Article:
The sound beneath the waves

If you’ve ever seen a graphical representation of a sound, you are probably familiar with what it looks like: hundreds of steep, tightly packed peaks and valleys, all of different heights, moving above and below a common line of symmetry that cuts horizontally through the middle. “When a sound travels through the air, it basically sets the molecules around us in motion, using sound pressure to create sort of a wave,” says Waisman researcher Michaela Warnecke, PhD.

Ruth Litovsky, PhD – Slide of the Week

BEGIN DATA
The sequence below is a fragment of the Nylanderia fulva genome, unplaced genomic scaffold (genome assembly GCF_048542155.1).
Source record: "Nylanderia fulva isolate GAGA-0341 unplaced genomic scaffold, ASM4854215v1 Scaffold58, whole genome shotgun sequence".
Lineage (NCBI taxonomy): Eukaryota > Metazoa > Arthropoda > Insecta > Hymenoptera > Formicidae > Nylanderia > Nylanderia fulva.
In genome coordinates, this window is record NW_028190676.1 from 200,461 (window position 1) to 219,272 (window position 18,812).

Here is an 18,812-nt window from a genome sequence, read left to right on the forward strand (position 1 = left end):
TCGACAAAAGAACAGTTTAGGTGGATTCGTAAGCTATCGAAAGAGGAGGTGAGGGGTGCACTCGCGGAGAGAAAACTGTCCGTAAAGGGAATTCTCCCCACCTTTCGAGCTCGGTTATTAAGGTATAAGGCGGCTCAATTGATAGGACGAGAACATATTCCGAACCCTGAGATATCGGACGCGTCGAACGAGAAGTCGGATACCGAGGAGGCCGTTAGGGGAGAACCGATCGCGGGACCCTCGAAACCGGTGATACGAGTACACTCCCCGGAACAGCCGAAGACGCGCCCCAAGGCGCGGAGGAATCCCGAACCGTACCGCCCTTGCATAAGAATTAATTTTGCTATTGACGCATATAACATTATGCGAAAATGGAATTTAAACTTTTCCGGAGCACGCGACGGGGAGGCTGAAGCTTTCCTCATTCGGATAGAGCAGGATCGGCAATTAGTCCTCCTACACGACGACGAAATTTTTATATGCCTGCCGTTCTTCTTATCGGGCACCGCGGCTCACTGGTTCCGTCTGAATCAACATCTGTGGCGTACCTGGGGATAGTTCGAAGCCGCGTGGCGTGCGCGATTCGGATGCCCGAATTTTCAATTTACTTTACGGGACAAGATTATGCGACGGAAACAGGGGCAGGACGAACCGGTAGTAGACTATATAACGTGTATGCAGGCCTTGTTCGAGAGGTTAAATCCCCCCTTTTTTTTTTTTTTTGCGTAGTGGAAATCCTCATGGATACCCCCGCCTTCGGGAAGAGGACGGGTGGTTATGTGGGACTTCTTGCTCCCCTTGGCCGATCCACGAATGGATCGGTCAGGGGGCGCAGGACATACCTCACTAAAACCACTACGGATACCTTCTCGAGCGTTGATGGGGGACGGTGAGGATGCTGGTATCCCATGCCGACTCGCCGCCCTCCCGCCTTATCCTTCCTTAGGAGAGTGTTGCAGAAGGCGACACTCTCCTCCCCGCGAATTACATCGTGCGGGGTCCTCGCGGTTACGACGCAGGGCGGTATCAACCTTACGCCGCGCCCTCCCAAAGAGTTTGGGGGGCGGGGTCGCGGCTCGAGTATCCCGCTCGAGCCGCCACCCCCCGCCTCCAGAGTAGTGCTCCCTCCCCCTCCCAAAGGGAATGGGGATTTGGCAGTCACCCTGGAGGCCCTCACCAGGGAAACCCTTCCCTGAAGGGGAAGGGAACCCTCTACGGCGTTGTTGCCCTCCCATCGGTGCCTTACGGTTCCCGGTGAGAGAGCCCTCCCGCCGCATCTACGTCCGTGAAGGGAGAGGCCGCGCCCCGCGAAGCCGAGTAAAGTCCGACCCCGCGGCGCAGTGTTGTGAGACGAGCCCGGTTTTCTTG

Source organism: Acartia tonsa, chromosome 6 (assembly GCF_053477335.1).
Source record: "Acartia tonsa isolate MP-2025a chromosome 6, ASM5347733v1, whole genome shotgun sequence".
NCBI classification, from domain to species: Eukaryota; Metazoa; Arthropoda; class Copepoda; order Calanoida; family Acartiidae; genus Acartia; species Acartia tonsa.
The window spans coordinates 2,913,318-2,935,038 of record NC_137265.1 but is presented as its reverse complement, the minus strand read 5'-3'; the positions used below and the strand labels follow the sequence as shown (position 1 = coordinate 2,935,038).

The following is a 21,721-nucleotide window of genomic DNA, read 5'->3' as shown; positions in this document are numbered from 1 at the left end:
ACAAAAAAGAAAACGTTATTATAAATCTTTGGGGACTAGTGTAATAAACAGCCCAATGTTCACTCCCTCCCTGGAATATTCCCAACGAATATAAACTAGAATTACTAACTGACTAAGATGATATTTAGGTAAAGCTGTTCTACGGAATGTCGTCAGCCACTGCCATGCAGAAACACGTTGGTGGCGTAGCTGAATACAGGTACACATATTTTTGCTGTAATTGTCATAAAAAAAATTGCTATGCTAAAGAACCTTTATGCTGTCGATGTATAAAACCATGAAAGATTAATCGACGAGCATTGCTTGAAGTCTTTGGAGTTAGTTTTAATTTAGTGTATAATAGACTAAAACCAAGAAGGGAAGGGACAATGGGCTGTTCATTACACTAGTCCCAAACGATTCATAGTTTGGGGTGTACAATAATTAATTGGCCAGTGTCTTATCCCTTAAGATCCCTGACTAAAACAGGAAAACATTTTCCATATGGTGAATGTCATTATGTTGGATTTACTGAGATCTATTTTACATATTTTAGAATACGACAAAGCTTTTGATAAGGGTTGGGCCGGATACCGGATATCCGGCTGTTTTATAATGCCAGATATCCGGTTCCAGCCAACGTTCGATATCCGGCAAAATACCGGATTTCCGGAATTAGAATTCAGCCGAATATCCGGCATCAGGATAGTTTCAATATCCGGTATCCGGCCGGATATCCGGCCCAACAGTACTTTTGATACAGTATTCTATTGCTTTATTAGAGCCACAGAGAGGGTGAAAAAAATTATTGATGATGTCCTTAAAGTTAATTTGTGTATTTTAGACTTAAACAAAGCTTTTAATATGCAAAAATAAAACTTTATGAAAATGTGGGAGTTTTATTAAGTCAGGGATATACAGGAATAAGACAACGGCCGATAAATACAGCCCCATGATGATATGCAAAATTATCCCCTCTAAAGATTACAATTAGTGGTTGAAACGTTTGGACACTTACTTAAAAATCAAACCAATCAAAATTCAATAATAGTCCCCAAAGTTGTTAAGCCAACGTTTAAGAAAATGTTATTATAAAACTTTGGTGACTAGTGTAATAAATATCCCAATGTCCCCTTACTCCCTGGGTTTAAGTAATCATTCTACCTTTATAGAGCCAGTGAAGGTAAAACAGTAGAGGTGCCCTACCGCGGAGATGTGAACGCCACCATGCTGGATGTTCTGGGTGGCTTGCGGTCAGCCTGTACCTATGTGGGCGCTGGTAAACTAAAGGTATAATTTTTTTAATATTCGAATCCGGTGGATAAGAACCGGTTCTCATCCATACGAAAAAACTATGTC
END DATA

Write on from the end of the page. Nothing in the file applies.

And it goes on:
Many people with single-sided deafness have tinnitus in the deaf ear (and normal hearing in the other ear). We are conducting a clinical trial in collaboration with surgeons at Harvard Medical School, to determine if a CI in the deaf ear provides: (A) relief from tinnitus due to the electrical stimulation, and (B) improved ability to localize sounds.

Waisman Center investigator Ruth Litovsky, PhD named a Fulbright Scholar

Ruth Litovsky, PhD, a Waisman Center investigator and professor of communication sciences and disorders, is a 2014-15 Fulbright Scholar for the East-Asia Pacific Region. Litovsky is an internationally-recognized expert on auditory perception — how the brain processes sound to enable people to hear and communicate in noisy environments.